One of the well-noticed developments with the iPhone 5 was the change from the "old faithful" 30-pin dock connector to the new 8-pin "lightning" connector. Making a change like this in an existing ecosystem is kind of like ripping off the Band-Aid after a cut is healed - it's never an ideal time, but once it's done, it's done.
The initial change and associated irritation will dissipate, but it highlights an interesting and important development in the mobile ecosystem: the accessory market is playing an increasingly important role. And it is a significant growth area for the mobile business.
Mobile accessory revenues are also up 32 percent for the first half of 2012, and there are no signs of it slowing down anytime soon.
We, too, have self-interest in this accessory market. Dyle's partners are making off-board atsc-mh tuner accessories that enable users to receive over the air TV signals live on their mobile devices, without having to worry about their mobile data caps.
The EyeTV Mobile accessory, a TV tuner for iOS devices, connects directly to the dock connector on devices and receives TV signals from a miniature antenna to live broadcast programming - including local/national news and sports and entertainment content.
The EyeTV doesn't use Wi-Fi or cellphone data connections. Instead, it uses its pullout antenna to detect the signals that networks like NBC, Fox and Telemundo are broadcasting from their TV towers. Eventually, accessories like the EyeTV will be able to develop a real-time map of where consumers are able to receive broadcast signals.
In addition to the EyeTV Mobile accessory, of course custom/fashion cases and covers are one important part of the story as well. With a standard size device (e.g., iPhone) selling huge volumes, these adornments can help consumers personalize these devices with a sense of their own style.
But we think there is also a bigger trend happening beyond the fashion market. Mobile accessories that pair up with dedicated apps help consumers and businesses take better advantage of their smartphones. A smartphone is a powerful, nimble computer that is always on and always available. But it doesn't always have every feature a consumer might need.
In order to meet design, size, or cost requirements, a device maker has to be ruthless in prioritizing what components it adds to a smartphone. The result is that a lot of the "on board" innovation is around improving existing basic capabilities - faster clock speeds, better screens, more megapixels and better audio. These innovations are one-word marketing magnets that are proven to move more units.
This means that features that are new, or niche - such as near field communication (NFC), health monitors, payment systems, sensors or TV tuners - don't always make it into the main device. This is where accessories become an essential part of the mobile ecosystem, giving consumers a way to take advantage of the availability and computing power of their smartphones.
One class of devices in this new wave of accessories enable consumers to connect to ambient signals and data. For example- my Wahoo heart rate monitor connects to my iPhone via bluetooth. I am able to sync my heart rate with my fitness app that calculates, in real time, exactly how many calories I am burning while I run. Looking at my smartphone app, I can determine in real time whether I will be able to have the India pale ale with dinner or if I will need to stick with water.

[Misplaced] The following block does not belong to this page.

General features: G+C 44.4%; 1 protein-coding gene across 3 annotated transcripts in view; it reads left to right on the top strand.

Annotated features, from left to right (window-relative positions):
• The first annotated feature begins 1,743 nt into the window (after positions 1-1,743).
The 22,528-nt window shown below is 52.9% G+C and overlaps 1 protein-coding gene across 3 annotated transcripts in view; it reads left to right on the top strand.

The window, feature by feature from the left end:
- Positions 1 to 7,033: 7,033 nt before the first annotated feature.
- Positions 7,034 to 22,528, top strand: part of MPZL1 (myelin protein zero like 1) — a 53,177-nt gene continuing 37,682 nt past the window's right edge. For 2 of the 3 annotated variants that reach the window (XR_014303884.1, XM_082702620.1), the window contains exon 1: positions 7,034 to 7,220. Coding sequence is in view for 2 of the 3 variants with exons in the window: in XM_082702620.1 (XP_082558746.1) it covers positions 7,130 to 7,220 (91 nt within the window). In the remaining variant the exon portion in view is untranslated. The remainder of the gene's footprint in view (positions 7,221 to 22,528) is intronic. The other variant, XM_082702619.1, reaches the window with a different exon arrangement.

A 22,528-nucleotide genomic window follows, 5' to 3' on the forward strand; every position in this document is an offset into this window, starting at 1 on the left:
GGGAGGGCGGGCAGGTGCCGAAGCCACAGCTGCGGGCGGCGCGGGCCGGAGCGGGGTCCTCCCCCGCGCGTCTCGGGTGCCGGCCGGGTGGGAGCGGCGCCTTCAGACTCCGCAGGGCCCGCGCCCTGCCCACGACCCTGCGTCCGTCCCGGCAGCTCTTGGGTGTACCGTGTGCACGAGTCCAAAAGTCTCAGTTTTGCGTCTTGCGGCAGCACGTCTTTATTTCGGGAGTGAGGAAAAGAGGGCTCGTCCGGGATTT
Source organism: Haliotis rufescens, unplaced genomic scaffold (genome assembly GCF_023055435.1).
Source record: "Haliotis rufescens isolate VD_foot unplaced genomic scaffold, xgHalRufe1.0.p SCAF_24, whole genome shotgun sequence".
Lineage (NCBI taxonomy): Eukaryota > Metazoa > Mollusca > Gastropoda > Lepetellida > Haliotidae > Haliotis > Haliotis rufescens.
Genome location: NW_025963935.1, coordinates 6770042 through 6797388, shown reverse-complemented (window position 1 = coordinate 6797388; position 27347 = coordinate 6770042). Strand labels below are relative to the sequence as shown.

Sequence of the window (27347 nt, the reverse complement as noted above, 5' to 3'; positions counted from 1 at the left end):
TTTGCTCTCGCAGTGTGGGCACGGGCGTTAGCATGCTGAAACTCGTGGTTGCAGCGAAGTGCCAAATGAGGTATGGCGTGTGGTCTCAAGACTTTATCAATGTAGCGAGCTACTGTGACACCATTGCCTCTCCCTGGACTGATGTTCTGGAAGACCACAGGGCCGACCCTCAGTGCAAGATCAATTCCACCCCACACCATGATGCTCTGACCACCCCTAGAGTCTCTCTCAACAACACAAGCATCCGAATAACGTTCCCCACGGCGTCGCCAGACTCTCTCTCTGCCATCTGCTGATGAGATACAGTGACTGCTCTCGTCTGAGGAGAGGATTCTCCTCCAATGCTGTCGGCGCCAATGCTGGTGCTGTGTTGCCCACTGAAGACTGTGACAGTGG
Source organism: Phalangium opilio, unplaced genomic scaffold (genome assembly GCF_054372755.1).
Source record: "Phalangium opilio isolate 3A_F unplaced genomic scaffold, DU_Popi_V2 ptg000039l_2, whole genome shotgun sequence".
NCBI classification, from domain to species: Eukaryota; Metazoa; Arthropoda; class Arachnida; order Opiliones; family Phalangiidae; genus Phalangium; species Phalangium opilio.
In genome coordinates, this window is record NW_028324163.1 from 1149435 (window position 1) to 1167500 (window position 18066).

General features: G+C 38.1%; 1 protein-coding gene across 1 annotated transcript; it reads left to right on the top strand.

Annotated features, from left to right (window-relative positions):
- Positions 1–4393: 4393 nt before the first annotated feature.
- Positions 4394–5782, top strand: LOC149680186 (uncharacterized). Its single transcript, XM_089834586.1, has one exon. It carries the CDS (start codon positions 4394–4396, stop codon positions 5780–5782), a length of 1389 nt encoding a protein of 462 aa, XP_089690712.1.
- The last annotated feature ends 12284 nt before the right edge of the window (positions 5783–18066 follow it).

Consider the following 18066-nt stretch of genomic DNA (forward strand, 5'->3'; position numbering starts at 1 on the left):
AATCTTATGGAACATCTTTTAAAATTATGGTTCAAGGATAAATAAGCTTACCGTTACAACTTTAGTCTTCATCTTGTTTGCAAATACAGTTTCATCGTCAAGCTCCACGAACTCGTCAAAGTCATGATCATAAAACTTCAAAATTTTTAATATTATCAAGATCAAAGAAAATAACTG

Another category of accessories is in the payments sector - instead of spending hundreds of dollars for a dedicated reader, small businesses can use new mobile accessories as credit card readers. Square and Intuit help businesses to accept and process credit/debit cards - these readers take a fairly rudimentary data set (the credit card swipe) and enable it to be input into more sophisticated customer management tools at the point of sale. No longer does the retail sales person need to anchor themselves at the register ... they can enable transactions from anywhere in the store.
And then there is also gaming. While there are many dedicated portable gaming devices, as well as a myriad of gaming apps available to consumers, the iCade Mobile accessory from ION is incredibly unique. The accessory snaps on to your iPhone or iPod Touch device offering the user additional gaming controls, complete with buttons that enhance the gaming experience that touch screens sometimes cannot provide. The iCade Mobile works with hundreds of games and apps and provides fresh new thinking to the phrase "mobile gaming."
These are just a few examples of the accessories that are making mobile devices even more useful.
Erik I. Moreno serves as Senior Vice President, Corporate Development, for Fox Networks Group (a division of News Corporation), where he is responsible for identifying new business and strategic opportunities, as well as work on acquisitions and joint ventures (MundoFox Broadcast Network, hulu JV, MySpace Music JV, Mobile Content Venture JV). Mr. Moreno is also Co-General Manager of the Mobile Content Venture (MCV), a joint venture of 12 broadcasters that are working to deliver live digital television to mobile devices in the United States.
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